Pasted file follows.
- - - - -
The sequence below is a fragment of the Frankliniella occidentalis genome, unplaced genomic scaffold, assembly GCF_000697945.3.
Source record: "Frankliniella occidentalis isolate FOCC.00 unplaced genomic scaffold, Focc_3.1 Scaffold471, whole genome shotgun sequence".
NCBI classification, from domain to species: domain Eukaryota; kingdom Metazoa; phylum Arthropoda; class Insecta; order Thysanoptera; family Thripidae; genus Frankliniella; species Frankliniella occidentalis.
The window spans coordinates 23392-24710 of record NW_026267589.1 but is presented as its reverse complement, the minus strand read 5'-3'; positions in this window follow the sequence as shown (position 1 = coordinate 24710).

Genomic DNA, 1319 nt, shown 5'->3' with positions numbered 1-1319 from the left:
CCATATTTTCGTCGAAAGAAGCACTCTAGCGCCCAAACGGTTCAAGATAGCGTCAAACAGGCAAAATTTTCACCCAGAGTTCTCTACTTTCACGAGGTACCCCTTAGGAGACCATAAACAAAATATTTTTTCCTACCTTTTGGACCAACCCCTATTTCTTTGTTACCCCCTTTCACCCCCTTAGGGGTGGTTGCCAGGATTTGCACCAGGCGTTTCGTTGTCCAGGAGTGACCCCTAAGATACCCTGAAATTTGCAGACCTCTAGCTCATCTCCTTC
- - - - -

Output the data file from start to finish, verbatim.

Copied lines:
The sequence below is a fragment of the Frankliniella occidentalis genome, unplaced genomic scaffold, assembly GCF_000697945.3.
Source record: "Frankliniella occidentalis isolate FOCC.00 unplaced genomic scaffold, Focc_3.1 Scaffold471, whole genome shotgun sequence".
NCBI classification, from domain to species: domain Eukaryota; kingdom Metazoa; phylum Arthropoda; class Insecta; order Thysanoptera; family Thripidae; genus Frankliniella; species Frankliniella occidentalis.
The window spans coordinates 23392-24710 of record NW_026267589.1 but is presented as its reverse complement, the minus strand read 5'-3'; positions in this window follow the sequence as shown (position 1 = coordinate 24710).

Genomic DNA, 1319 nt, shown 5'->3' with positions numbered 1-1319 from the left:
CCATATTTTCGTCGAAAGAAGCACTCTAGCGCCCAAACGGTTCAAGATAGCGTCAAACAGGCAAAATTTTCACCCAGAGTTCTCTACTTTCACGAGGTACCCCTTAGGAGACCATAAACAAAATATTTTTTCCTACCTTTTGGACCAACCCCTATTTCTTTGTTACCCCCTTTCACCCCCTTAGGGGTGGTTGCCAGGATTTGCACCAGGCGTTTCGTTGTCCAGGAGTGACCCCTAAGATACCCTGAAATTTGCAGACCTCTAGCTCATCTCCTTC